the form of direct quotation or paraphrase, such sources must be fully and
appropriately acknowledged. (reference S:\AAA-Classes\IB\Academic Honesty)
(P1464 PUPIL BEHAVIOR – REGULATIONS - BOARD POLICY: Each pupil is held responsible for
his/her personal actions. The right to attend a Wichita Public School carries with it the obligation to
maintain acceptable behavior. AIP 17. Plagiarism, cheating, and lying are prohibited. May 2008)
plagiarism: this is defined as the representation of the ideas or work
of another person as the candidate’s own
collusion: this is defined as supporting malpractice by another
candidate, as in allowing one’s work to be copied or submitted for
assessment by another
duplication of work: this is defined as the presentation of the same
work for different assessment components and/or diploma
any other behavior that gains an unfair advantage for a candidate or
that affects the results of another candidate (for example, taking
unauthorized material into an examination room, misconduct during an
examination, falsifying a CAS record).
The candidate is ultimately responsible for ensuring that all work submitted
for assessment is authentic, with the work or ideas of others fully and
correctly acknowledged. Candidates are expected to comply with all internal
school deadlines: this is for their own benefit and may allow time for revising
work that is of doubtful authorship before the submission of the final
PROSPECTUS is due May 17, 2010 ………. 0730 hrs!
ROUGH DRAFT is due Sept 3, 2010 ………. 0730 hrs!
REVISION is due Oct 5, 2010 ………. 0730 hrs!
Extended Essay Timeline – East High IB class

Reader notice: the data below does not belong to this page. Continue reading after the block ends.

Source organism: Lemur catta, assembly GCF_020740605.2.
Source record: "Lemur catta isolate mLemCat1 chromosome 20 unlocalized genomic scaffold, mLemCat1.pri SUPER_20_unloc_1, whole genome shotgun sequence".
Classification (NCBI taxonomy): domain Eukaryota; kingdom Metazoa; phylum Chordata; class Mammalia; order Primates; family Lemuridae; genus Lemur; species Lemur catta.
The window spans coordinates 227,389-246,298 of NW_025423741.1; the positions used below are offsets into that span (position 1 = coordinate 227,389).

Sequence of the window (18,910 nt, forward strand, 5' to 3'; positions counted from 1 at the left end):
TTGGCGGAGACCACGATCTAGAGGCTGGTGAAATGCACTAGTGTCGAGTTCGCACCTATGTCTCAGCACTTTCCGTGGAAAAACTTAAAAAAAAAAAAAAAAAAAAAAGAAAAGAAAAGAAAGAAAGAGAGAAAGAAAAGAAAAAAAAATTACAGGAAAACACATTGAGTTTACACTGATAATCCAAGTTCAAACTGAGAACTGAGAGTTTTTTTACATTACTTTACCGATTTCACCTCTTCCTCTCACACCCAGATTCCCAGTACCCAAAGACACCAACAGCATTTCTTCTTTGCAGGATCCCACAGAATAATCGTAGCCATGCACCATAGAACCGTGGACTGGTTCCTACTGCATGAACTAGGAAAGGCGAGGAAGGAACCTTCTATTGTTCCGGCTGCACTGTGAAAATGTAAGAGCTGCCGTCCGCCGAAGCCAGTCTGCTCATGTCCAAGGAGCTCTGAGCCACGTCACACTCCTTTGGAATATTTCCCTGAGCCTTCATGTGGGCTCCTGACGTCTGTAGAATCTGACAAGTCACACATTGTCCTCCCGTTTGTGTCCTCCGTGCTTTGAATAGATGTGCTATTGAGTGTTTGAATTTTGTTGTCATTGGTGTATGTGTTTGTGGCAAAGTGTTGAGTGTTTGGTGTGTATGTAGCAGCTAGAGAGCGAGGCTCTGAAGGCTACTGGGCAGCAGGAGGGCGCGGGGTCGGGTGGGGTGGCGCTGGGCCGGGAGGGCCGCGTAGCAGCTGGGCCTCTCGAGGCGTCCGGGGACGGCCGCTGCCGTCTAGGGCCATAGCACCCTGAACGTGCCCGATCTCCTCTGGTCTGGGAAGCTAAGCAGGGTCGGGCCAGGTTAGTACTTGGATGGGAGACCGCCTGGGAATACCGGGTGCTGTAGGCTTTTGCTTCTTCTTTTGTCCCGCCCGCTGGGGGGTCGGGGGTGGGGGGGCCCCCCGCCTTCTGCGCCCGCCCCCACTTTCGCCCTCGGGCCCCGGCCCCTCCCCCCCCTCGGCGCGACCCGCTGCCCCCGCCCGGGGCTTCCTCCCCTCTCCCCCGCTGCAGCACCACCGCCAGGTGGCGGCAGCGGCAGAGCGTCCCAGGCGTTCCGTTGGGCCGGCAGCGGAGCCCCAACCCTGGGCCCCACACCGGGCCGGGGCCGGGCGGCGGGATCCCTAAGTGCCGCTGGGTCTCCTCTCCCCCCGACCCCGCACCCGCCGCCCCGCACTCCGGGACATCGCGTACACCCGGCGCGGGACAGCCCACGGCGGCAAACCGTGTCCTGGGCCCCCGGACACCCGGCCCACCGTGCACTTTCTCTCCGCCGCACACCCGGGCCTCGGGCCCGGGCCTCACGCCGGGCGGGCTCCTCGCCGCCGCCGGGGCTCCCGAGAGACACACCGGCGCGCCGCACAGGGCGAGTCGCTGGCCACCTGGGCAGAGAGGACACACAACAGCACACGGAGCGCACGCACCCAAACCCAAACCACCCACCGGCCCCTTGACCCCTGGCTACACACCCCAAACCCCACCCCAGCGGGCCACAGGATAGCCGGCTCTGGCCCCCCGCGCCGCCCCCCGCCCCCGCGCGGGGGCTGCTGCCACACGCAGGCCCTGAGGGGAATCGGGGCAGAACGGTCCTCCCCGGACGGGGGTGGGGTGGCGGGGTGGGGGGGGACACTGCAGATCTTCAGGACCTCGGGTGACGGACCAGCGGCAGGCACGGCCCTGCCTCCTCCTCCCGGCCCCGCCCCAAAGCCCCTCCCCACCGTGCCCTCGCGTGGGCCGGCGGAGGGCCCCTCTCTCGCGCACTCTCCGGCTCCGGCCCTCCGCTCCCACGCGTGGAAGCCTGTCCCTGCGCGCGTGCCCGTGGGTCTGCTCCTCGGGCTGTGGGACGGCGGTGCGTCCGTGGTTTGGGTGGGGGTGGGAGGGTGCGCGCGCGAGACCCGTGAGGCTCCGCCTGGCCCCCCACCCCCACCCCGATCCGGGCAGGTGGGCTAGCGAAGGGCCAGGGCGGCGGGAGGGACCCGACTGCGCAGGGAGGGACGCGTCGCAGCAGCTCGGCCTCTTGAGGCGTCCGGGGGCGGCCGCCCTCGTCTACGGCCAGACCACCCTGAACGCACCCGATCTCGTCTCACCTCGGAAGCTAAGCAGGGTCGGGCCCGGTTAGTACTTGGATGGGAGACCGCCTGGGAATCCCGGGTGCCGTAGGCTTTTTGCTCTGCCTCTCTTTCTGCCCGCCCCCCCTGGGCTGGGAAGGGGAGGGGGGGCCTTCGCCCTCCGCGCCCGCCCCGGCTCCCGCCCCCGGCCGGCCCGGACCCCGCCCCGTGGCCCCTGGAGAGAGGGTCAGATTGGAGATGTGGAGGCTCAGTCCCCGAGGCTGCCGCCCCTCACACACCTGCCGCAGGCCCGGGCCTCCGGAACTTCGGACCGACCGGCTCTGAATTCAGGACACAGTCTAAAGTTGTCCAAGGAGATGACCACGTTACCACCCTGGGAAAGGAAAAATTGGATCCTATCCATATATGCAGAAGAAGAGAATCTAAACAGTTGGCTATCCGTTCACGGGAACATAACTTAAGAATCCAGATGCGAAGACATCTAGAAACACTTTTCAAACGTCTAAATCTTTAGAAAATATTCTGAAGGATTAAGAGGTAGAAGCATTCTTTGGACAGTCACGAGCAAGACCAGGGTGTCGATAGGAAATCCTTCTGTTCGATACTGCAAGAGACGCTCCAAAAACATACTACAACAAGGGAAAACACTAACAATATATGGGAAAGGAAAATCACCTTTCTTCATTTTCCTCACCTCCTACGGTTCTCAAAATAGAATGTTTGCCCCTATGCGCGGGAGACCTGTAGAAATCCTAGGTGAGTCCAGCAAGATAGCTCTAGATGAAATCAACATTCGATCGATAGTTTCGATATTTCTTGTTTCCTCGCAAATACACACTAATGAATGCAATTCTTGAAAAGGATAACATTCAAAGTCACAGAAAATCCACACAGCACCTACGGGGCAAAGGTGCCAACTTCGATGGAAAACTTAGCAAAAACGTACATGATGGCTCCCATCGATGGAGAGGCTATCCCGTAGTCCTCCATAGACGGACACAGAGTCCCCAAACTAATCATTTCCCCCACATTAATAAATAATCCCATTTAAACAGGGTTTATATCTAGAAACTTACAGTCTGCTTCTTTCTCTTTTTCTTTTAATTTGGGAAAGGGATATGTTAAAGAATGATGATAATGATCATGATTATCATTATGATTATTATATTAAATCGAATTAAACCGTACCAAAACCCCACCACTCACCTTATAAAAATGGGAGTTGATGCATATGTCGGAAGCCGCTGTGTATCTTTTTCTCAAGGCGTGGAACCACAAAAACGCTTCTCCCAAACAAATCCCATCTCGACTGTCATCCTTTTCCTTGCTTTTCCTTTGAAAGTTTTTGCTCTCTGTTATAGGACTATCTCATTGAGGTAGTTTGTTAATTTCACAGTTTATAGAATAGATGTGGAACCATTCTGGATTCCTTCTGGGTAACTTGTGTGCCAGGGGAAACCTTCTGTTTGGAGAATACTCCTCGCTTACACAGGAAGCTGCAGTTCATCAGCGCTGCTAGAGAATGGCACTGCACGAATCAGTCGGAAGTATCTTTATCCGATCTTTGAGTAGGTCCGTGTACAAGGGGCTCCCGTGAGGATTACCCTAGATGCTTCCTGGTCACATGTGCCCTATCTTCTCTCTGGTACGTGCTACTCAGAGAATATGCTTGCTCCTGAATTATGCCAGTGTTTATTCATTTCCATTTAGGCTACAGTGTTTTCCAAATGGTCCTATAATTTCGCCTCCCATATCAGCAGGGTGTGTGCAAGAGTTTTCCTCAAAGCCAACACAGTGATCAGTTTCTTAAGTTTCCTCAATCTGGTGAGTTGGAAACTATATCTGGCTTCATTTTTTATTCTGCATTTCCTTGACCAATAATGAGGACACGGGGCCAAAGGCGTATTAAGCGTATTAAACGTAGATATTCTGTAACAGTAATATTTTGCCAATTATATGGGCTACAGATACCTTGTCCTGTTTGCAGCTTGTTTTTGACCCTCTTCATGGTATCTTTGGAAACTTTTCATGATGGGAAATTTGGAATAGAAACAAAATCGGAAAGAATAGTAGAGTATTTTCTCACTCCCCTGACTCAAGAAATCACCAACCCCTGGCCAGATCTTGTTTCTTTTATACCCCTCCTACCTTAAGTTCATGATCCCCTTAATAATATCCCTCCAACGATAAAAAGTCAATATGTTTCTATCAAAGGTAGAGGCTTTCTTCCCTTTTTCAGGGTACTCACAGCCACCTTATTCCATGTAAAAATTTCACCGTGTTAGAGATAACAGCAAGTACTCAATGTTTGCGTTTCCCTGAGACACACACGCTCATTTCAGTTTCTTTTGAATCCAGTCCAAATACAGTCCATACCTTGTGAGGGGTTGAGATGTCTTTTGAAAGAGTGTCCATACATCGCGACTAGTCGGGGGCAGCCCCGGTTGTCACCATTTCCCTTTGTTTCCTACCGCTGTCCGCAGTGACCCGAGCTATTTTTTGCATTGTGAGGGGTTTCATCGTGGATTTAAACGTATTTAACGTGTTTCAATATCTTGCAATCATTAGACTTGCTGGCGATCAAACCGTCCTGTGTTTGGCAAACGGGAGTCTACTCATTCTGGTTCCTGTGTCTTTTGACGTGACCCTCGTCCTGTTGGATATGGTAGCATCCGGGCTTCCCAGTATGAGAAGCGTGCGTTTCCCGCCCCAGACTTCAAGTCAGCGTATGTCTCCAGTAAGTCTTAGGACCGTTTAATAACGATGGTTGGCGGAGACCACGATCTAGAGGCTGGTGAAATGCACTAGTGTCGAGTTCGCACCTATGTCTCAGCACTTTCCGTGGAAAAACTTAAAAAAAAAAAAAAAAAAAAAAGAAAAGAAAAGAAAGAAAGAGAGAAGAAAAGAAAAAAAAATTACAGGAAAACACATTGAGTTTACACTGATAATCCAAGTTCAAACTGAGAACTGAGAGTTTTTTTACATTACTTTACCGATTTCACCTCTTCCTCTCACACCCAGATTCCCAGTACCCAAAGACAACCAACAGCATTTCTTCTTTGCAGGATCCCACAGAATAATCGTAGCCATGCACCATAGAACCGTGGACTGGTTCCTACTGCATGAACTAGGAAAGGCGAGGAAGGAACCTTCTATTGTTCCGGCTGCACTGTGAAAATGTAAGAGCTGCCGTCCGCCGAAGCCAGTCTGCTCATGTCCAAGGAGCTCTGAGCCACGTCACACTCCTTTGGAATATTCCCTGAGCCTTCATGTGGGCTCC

March 2nd & 3rd
Visit TOK classes – present EE process to Juniors – review ―Academic Honesty‖ –
review EE piece in IB Diploma requirements – students will be introduced to the IB
―groups & topics‖ to consider as well as the list of instructors available for advising
specific topics (see back side)
* During the next couple weeks – students make contact with potential advisors to
finalize their selection of subject area and topic idea
Week of March 8th
Meet with advisor to discuss general topic ideas – identify potential resources for
the student to investigate (this would be the first of four ―advisor meetings‖ signed
off on the prospectus cover page)
Week of March 29th
Meet with advisor to discuss the research question – make recommendations so the
question is narrow enough to cover in the length of the EE, yet having enough
merit to investigate (I see this as a meeting when the advisor poses various
questions that guide the student towards their own conclusion)
Week of April 12th
Meet with advisor to finalize the research question, review & clarify the specific of
the research process and discuss the specifics of the prospectus
Week of April 26th
Quick ―touch base‖ on progress of the prospectus – reminder of due date in May
(this meeting could easily happen via email)
DUE DATE May 14th
Prospectus due to advisor – signed off and forwarded to IB coordinator. Basically it
is believed that if students move through these steps – they will be well on their
way to completing a strong EE. The rough draft will be due prior to Labor Day
weekend (Friday Sept 3, 2010). Submission would be hard copy to advisor and
submission via Turnitin.com (we will incorporate the Turnitin plagiarism tool – you
have to first enroll in the class EE class of 2011). The prospectus will be scored
using a rubric and it being added as an assignment in the junior English class – the
advisor checklist, signifying meetings between student and advisor will be part of
that overall prospectus score.
DUE DATE Sept 3rd
Rough draft due to advisor - Submission would be hard copy to advisor and
submission via Turnitin.com (EE 2011 rough draft)
DUE DATE October 4th
Final draft due before school begins – students submit 3 hard copies to the IB
coordinator and submit electronic version via Turnitin.com (EE 2011 rough draft –